Viggó Þórir Þórisson, the former director of the Icelandic savings banks’ joint securities fund (Verðbréfasjóður Sparisjóðanna) has been sentenced to two years in prison for attempted fraud. He was, however, cleared of a charge of large scale fraud.
He created false statements and records concerning guarantees on a bond issue by a company called Napir on the stock exchange in Guernsey, RÚV reports.
He deliberately made it appear that Napir had USD 680 million (ISK 85 billion) to its name and on that basis the company was able to issue bonds. Viggó Þórir owned a 25 percent stake in Napir.
In court Viggó variously gave either no explanation for evidence shown by the prosecution, or his explanations were deemed incongruous with his previous testimony.
The judge said in conclusion that the sentence had to reflect the obvious deliberate nature of the defendant’s crime and the relatively high sums of money involved. It is also considered likely that his actions were one of the major causes for the savings banks’ securities fund having to close down.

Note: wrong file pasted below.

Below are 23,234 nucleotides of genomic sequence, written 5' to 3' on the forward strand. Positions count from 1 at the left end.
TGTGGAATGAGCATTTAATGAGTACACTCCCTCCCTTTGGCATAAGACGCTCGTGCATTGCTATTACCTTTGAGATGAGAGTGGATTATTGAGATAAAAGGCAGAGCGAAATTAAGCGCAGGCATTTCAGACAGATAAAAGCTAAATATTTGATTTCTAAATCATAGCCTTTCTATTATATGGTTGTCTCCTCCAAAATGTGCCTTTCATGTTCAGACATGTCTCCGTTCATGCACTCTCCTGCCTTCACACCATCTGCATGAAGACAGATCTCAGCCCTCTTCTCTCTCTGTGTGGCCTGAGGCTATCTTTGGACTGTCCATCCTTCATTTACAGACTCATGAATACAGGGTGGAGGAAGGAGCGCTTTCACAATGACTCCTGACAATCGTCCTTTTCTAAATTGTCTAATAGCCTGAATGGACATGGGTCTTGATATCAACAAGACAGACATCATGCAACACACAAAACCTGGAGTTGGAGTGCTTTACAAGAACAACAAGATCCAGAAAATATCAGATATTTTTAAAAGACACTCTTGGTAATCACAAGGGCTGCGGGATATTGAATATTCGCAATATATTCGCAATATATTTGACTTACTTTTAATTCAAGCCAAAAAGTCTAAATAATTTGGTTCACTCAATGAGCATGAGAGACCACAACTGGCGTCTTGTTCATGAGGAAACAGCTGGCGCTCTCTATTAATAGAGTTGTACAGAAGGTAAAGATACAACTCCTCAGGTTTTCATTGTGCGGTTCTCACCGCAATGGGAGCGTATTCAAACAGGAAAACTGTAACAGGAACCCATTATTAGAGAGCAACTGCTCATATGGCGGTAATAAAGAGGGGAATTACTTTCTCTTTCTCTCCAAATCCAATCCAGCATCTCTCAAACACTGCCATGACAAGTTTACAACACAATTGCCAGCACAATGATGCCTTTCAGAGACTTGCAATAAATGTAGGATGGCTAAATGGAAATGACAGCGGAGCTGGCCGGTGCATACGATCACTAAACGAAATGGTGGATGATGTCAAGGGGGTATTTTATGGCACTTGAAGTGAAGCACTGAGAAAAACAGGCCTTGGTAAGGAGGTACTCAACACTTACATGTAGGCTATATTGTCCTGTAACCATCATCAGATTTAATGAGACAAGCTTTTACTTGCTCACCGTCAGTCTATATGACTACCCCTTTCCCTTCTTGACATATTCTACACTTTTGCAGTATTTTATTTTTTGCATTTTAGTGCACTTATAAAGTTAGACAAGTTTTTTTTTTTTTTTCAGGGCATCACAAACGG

His attempt at fraud was considered weak and unconvincing, however; because it targeted institutional investors and banks.
It is now five years since the case against Viggó first came to light and he has been banned from leaving Iceland for longer than most other people involved in cases.